Monday, March 21, 2016

Fratricide and Apocalypse in Brugge....

Saw Alessandro Scarlatti's 'Il Primo Omicidio' on Saturday evening at the Concertgebouw. Wow! What an extraordinarily powerful emotional musical dramatization of the biblical story of  Caine and Abel created as a focus for devotion in counter-reformation Venice.
Lucifer had a beautiful seductive deep throated base voice whilst God was a rather high pitched, shrill disapproving counter-tenor. There were some wonderfully plaintiff and melodic arias and duets throughout by Adam and Eve and Caine and Abel, and despite being tired from physical work during the day the music had a buoyant energy in its vibrations that went directly into the central nervous system and fleshed out the narrative with very satisfying harmonic dialogue.  
As a 'Bruggerling' I can visit for free the city museums and galleries and go often to Sint Jan's and the Groeningen to see paintings. Looking at the St. John's altarpiece by Hans Memling one is always struck by jewel-like richness and complexity of oil paint after so many years, its colour and light as well as the gentle modelling of forms and textures and the spatial qualities still fresh and startling in this amazing work.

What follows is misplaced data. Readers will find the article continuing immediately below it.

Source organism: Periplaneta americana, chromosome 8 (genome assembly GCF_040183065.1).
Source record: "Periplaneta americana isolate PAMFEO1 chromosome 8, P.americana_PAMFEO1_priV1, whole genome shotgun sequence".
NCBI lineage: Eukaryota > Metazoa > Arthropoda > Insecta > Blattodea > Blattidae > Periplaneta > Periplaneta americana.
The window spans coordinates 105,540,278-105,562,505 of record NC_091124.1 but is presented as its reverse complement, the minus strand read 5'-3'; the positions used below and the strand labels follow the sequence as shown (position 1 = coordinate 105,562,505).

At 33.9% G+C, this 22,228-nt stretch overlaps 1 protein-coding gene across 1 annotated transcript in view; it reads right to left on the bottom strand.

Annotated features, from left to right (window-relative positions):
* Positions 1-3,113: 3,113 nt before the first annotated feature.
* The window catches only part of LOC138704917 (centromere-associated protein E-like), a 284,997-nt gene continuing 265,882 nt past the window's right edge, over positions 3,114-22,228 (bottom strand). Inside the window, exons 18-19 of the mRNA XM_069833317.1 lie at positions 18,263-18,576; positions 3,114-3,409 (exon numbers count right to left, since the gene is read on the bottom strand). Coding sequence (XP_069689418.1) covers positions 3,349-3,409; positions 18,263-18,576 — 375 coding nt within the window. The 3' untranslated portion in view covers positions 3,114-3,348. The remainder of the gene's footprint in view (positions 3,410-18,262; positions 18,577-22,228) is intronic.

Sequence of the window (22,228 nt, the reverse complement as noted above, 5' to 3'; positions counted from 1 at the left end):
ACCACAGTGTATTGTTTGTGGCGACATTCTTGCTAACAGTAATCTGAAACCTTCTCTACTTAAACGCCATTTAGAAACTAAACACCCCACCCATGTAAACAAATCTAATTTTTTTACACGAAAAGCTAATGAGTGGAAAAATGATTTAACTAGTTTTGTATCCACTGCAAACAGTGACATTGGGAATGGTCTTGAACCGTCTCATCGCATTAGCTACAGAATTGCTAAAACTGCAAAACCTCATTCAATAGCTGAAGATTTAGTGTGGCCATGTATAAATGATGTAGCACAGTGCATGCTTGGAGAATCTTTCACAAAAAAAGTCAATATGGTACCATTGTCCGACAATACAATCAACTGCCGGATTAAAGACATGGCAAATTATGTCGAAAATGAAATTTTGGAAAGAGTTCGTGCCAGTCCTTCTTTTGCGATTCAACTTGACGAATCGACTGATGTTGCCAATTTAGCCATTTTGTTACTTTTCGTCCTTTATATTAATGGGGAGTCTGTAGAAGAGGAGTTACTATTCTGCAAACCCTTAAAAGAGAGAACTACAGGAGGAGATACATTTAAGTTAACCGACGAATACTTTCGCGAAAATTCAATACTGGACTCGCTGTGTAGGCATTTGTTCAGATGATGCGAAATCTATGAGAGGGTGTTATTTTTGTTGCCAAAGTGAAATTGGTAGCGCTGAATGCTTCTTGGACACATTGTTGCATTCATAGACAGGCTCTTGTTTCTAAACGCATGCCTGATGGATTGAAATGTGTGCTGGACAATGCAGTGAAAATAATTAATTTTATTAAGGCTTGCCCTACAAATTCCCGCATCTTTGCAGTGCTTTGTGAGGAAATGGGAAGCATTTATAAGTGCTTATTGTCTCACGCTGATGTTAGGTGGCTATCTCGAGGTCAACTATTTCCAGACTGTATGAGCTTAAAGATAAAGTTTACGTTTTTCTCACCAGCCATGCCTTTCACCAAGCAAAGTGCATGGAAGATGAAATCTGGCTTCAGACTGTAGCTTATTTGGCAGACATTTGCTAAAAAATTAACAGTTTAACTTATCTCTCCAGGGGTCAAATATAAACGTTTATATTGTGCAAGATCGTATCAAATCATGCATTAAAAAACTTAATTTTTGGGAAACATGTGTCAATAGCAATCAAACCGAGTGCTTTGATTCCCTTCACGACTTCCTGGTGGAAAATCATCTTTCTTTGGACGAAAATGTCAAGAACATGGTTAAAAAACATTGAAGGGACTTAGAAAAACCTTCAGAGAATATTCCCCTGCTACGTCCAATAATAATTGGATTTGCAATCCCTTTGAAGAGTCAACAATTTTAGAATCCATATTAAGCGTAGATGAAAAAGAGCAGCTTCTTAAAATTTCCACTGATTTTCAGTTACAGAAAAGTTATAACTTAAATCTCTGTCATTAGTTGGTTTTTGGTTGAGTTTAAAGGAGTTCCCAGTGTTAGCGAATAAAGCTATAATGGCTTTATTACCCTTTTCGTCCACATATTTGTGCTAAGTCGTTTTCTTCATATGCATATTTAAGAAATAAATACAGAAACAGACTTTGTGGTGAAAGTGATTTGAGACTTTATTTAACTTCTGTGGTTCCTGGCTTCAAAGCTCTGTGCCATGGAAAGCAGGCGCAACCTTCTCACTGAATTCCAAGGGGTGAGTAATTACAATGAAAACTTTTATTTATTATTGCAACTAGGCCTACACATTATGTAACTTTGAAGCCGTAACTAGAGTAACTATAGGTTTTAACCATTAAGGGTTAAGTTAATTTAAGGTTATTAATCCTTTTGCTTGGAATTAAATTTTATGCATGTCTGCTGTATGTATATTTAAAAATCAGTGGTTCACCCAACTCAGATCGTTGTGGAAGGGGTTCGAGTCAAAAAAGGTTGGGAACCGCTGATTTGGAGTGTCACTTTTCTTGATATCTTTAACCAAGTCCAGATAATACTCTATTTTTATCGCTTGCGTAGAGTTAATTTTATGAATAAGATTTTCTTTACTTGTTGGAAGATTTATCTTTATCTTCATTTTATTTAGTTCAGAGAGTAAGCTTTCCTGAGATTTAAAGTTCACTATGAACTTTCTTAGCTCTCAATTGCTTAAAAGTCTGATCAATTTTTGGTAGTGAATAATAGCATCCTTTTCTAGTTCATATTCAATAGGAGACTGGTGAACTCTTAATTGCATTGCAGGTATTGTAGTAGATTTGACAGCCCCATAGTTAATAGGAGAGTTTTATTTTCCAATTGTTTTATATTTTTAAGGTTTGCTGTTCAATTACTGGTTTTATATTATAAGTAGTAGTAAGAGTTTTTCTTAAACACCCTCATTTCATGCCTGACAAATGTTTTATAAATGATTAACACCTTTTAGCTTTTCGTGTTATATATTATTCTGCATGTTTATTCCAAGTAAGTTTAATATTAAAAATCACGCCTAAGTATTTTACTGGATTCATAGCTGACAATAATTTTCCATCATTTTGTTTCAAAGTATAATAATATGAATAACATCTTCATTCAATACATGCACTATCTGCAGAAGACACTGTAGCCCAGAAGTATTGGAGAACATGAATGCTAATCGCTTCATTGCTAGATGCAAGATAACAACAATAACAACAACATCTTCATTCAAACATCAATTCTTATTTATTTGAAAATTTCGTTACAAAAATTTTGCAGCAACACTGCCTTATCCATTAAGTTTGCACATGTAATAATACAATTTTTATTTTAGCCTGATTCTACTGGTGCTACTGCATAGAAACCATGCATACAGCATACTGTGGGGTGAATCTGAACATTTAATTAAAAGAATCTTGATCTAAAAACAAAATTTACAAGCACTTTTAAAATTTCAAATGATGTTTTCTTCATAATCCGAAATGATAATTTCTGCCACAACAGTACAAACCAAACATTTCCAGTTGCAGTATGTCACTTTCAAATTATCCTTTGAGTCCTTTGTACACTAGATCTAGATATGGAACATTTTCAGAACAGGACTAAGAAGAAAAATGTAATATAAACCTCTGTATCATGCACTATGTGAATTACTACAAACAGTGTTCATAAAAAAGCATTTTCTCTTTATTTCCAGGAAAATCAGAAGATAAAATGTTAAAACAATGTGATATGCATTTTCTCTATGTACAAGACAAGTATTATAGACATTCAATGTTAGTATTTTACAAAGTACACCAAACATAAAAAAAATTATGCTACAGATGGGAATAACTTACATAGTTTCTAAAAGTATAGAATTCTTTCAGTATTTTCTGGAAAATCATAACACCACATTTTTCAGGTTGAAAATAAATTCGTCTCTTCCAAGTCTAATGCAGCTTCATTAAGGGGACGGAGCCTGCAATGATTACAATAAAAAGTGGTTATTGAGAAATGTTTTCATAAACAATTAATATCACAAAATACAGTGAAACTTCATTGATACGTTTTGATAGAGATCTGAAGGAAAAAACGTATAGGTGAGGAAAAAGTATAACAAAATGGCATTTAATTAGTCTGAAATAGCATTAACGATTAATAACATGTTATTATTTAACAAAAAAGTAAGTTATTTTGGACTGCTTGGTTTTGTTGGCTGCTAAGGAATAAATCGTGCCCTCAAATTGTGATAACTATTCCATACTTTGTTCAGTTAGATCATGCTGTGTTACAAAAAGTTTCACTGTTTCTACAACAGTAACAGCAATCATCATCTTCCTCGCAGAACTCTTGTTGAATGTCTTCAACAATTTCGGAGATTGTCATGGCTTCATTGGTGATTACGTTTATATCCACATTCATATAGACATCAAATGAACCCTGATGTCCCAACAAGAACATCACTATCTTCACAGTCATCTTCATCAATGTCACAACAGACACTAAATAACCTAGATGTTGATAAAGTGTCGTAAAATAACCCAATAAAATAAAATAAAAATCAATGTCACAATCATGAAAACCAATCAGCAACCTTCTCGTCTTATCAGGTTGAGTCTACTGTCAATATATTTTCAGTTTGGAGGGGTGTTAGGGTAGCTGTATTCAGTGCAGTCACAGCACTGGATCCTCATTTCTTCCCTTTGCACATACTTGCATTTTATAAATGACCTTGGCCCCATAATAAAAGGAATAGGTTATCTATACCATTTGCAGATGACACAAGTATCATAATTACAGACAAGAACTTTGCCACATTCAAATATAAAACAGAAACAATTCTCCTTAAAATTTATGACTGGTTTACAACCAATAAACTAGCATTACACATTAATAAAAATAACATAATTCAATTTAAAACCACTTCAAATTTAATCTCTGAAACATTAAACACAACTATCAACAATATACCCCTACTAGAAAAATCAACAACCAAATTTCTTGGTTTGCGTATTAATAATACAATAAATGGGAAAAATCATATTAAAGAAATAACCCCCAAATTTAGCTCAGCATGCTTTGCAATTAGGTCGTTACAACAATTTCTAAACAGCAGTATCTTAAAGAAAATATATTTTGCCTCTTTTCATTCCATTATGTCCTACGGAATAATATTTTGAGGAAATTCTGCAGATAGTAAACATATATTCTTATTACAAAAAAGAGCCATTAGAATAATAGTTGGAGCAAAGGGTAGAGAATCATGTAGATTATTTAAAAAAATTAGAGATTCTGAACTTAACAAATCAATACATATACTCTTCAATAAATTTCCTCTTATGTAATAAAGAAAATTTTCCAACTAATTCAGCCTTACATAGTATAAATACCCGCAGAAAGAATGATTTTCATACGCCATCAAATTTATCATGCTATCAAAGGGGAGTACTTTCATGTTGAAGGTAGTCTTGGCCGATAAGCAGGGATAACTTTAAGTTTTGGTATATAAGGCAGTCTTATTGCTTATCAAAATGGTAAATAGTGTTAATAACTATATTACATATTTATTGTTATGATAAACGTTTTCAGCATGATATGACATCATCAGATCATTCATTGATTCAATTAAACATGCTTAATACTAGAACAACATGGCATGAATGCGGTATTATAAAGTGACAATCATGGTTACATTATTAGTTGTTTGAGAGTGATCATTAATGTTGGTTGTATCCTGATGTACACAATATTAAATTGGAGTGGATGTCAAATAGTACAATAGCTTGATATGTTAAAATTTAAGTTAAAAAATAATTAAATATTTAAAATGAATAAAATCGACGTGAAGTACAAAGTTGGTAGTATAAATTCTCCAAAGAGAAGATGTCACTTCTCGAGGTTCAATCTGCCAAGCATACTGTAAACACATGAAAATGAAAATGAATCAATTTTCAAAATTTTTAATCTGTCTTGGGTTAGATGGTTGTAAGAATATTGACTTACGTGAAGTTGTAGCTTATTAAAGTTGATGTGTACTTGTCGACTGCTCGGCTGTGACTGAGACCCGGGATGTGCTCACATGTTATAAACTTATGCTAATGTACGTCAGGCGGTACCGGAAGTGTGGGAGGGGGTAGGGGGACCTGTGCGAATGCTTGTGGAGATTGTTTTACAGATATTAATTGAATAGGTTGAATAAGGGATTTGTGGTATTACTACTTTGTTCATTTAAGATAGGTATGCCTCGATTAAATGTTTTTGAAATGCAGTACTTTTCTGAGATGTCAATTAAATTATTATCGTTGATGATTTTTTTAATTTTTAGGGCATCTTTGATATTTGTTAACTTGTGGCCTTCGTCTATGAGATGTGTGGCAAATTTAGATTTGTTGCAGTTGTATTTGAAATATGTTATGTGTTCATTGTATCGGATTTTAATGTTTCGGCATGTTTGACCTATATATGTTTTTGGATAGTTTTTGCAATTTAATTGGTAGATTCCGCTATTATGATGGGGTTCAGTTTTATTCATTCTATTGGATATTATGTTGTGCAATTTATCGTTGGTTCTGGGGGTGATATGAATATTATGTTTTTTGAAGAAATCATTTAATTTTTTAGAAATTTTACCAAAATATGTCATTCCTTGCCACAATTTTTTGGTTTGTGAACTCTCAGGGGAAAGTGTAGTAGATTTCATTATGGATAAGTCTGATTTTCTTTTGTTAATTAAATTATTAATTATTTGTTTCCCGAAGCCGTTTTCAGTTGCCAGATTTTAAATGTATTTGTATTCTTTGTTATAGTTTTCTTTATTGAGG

The figure of St. John in the right hand panel can be interpreted on a number of levels. Represented seated on a rocky outcrop on the island of Patmos to the bottom right of the panel he gazes up to the sky illuminated with rainbows with the colours of the spectrum encircling the throne of God surrounded by Angels in the top left. Below this we can see the four horsemen of the Apocalypse riding diagonally across the surface from left to right.  This vision is made visible because the evangelist has transcribed it into words - we see him poised with his writing tool and his hand on the page ready to begin his work - and the artist has transcribed his words back into an image, the writer and the artist using words and images to convey a transcendent vision that lies beyond ordinary sight and outside of ordinary time.  'Et verbum caro factus est' like the incarnation itself both Van Eyck and Memling use paint to give flesh to the creative principle and to visibly embody the abstractions of  language, reason and inner vision.  The function of words and pictures as tools for channelling  the power of imagination and aesthetic pleasure into contemplation has never been better expressed by an artist than in this figure of St. John with his book and vision. Far from the nightmarish fears and anxieties the idea of  'apocalypse' suggests to our imaginations to Memling and to his figure of St. John the end of time is contemplated in a calm and reassuring vision of an ordered universe where good ultimately triumphs over evil in a delicate and delightful explosion of light and colour.  

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